Jason Williams: The Talent and Drive To Win
"White Chocolate would've thrown that pass!"
"The Thrilla in Vanilla would've shot that three!"
Not anymore though, fans of roundball.
Why? Because he's not stupid.
When Jason Williams was traded to the expansion Memphis Grizzlies prior to the 2001-2002 NBA season, it was supposed to be a short period of time before he couldn't find a job due to his often-erratic style of play.
His fall from grace in Sacramento was a sight to see. The once beloved rookie who dazzled fans with fake behind-the-back passes and pull-up threes was now a laughingstock to many fans as he tried to stake his claim as a team player.
"I'd rather have 15 assists than 50 points," stated Williams during his rookie season during an interview.
So why, then, do fans still believe he is a showboat? Maybe it's the YouTube highlights that feature new mixes of J-Dub regularly. Maybe it's the cult following formed when he was in Sacramento. Maybe it's the loveable underdog story we as Americans love to tell.
The 6'1" white guy that weighs a buck eighty and is considered one of the greatest ball handlers ever and can seemingly score at will when called upon is a great story to tell.
J-Will is such a natural talent that he was still a top-10 pick, which is rare enough for point guards, and he only played half of his senior season at Florida due to his dismissal from the team for violating team rules.
The majority of NBA fans still think Williams is a showboat, as the image was carved into their skulls after watching his SportsCenter highlights and the occasional behind-the-back bounce pass fly out of bounds.
This is the same player that now owns an NBA championship ring and is an annual member of the NBA's top assist to turnover ratio leaders. He also learned how to become a role player, playing off of superstar Dwyane Wade for three seasons in Miami. Will he be back on South Beach? Probably not.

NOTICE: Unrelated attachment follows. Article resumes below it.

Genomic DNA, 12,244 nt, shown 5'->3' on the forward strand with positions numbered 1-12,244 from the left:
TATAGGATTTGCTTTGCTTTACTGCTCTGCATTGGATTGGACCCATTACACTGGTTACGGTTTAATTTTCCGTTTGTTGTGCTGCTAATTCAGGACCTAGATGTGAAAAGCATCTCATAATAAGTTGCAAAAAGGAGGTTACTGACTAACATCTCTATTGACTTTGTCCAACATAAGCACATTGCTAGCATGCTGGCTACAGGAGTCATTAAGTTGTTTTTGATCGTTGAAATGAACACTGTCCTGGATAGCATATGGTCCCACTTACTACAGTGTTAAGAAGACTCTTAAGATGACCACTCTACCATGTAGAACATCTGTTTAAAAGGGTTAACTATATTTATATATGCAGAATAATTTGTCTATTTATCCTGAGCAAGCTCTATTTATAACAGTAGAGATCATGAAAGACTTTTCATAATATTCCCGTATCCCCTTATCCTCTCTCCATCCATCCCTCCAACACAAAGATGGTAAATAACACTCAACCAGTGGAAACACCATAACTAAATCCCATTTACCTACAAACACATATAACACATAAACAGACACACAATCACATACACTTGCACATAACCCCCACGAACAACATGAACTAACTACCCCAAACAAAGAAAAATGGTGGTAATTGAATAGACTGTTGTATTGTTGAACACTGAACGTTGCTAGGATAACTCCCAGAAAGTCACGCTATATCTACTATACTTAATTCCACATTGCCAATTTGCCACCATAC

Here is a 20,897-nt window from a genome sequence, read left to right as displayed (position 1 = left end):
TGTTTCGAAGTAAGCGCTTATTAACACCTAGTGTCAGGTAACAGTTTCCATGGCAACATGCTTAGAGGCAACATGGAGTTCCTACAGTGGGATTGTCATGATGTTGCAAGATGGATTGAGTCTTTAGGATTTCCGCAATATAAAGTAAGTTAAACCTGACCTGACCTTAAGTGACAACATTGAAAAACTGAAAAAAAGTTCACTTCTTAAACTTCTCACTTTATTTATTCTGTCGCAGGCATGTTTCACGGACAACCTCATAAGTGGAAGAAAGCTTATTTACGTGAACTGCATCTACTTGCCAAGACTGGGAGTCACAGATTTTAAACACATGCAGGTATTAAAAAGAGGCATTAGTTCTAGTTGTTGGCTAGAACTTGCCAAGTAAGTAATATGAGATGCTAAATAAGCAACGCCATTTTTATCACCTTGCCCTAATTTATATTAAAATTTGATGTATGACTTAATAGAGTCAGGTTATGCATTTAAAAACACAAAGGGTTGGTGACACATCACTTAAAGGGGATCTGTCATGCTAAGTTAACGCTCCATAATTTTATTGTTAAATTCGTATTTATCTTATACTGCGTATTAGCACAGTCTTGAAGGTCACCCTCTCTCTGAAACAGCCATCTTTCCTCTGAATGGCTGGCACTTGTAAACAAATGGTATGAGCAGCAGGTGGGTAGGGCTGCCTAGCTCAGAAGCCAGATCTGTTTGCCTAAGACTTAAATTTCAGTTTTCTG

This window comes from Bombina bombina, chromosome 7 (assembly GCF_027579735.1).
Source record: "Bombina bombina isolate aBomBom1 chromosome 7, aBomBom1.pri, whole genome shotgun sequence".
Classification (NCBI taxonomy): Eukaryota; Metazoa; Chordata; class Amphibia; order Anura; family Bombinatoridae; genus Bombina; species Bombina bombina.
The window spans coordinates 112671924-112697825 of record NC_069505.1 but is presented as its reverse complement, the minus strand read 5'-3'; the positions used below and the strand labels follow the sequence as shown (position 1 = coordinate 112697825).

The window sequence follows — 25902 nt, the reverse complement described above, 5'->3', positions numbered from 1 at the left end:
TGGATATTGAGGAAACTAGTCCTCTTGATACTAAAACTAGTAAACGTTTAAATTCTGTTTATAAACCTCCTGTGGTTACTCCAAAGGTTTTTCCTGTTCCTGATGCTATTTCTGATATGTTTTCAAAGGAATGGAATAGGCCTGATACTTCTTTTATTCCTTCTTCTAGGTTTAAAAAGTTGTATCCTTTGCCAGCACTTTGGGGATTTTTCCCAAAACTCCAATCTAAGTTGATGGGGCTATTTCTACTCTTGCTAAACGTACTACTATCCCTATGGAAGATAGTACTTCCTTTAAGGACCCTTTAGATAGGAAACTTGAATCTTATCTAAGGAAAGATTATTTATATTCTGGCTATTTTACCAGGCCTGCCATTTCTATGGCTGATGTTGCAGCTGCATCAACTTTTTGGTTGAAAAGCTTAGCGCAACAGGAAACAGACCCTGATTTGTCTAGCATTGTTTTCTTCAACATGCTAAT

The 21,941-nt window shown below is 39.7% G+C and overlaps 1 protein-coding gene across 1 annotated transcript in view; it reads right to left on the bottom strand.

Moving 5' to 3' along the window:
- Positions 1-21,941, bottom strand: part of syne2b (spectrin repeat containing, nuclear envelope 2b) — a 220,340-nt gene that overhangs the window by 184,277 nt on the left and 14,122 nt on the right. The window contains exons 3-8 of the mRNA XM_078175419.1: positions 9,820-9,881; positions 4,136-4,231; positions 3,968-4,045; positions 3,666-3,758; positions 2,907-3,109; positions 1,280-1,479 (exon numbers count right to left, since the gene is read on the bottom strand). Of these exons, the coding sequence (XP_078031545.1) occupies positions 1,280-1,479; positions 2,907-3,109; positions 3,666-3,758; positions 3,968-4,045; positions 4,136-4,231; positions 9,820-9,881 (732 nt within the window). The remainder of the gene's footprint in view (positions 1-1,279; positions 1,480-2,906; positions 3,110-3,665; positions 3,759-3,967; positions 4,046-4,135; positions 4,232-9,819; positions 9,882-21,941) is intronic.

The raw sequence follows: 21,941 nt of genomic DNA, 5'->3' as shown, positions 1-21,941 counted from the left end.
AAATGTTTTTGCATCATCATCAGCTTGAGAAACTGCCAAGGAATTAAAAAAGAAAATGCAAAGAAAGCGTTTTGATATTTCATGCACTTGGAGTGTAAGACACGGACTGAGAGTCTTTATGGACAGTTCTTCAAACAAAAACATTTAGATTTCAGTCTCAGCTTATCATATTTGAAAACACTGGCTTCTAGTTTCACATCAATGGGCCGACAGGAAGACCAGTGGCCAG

The Orlando Magic are pursuing the Orlando resident as you read this. Or, maybe they're not as this is being read after he signed, or five years down the road. In any event, play along.
Williams' agent, Dan Tobin, has stated that he has received interest in Jason from roughly six teams, and that the 32-year-old point guard could still start for a number of them.
His role with the Magic would most likely be backing up emerging star Jameer Nelson, providing veteran leadership, and earning between $2-4 million per season. Also involved would be throwing oops to freak-of-nature Dwight Howard, and most likely taking whomever the Heat start at point guard to school.
Williams is considered washed up by many "experts" of the league, and his best years are behind him. Are they?
Despite playing on an ankle he sprained twice during the game, Williams dropped his highest point total with the Heat (34) on the Magic and received praise from around the league for playing through agony as the Heat had already been mathematically eliminated from the playoffs months before.
Oh, but he's old now. (I'd challenge anyone not 6'9" or over reading this, including my gigantic 6'1" self, to go score two points in an NBA game. Not to mention on one leg. Ok, some of you may accomplish this, but for the sake of the article keep it to yourself. I'm trying to make a point.)
So, J-Will is looking for the right place to sign. A role with the Orlando Magic would add possibly another championship ring to his trophy case in the near future, adding to the great story to tell of a once-maligned star player that took the flash from his game, threw it out, and bought into his role as a leader and point guard for the Heat, or any team that needed him.
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